The GA104 GPU discovered by Matthew Smith was blotched with NVIDIA’s GeForce RTX 3060 graphics cards. The entries are current, implying that AIBs are powering major gaming graphics cards with defective Ampere dies.
The Ampere GA106 GPU drives the NVIDIA GeForce RTX 3060 graphics card, which is a different SKU from the GA104 that powers the GeForce RTX 3060 Ti and GeForce RTX 3070.
According to the new article, NVIDIA may have a stockpile of defective GPU dies that didn’t make it into the higher-end graphics cards but are still good enough for the RTX 3060 cards.
While the graphics card’s fundamental characteristics, such as 3584 CUDA cores and 12 GB of GDDR6 RAM operating through a 192-bit bus interface, will remain the same, the chip itself will be a considerably higher-end SKU than the original GA106 GPU core found in the RTX 3060.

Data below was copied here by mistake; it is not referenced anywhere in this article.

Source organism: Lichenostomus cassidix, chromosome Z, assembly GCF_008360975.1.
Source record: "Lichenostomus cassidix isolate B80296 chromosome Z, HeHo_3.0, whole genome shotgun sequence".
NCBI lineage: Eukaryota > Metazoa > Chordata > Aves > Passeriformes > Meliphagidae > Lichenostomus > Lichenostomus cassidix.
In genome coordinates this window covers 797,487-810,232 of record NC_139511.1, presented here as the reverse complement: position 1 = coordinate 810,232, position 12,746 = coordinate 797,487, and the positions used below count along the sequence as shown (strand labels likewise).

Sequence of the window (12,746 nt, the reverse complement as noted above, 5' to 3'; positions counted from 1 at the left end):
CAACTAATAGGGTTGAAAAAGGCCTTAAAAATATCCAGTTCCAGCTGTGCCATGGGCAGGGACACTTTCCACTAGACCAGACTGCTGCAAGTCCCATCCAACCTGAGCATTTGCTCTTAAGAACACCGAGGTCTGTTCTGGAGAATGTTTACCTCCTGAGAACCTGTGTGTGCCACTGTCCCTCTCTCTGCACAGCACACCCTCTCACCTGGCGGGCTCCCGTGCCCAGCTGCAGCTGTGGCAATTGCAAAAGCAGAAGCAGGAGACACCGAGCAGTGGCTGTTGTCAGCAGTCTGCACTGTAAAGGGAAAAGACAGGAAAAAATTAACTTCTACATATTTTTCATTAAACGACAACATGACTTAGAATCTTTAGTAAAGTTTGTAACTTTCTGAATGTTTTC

This isn’t the first time NVIDIA has replaced 106 SKUs with damaged 104 dies. The RTX 2060, which was originally based on the TU106 GPU, was available in a variety of configurations, one of which included a TU104 GPU. Other cards, such as the Turing TU117-powered GeForce GTX 1650, received new TU116 and TU106 versions.
The latter provided stronger NVENC support and slightly faster content production capabilities, however, we won’t see those in the TU104-based RTX 3060 cards because Turing has a number of architectural variations between the higher-end and mainstream GPU SKUs.
The GA104-powered GeForce RTX 3060 could allow for more consistent boost speeds and better power management than the GA106-powered model. So, whether you have a GA104 or GA106 GPU-based NVIDIA RTX 3060 graphics card, the majority of you will never know what’s under the hood.
According to recent reports, the supply of GA106 GPUs may be limited, which could explain why these damaged GA104 dies are being recycled for the RTX 3060.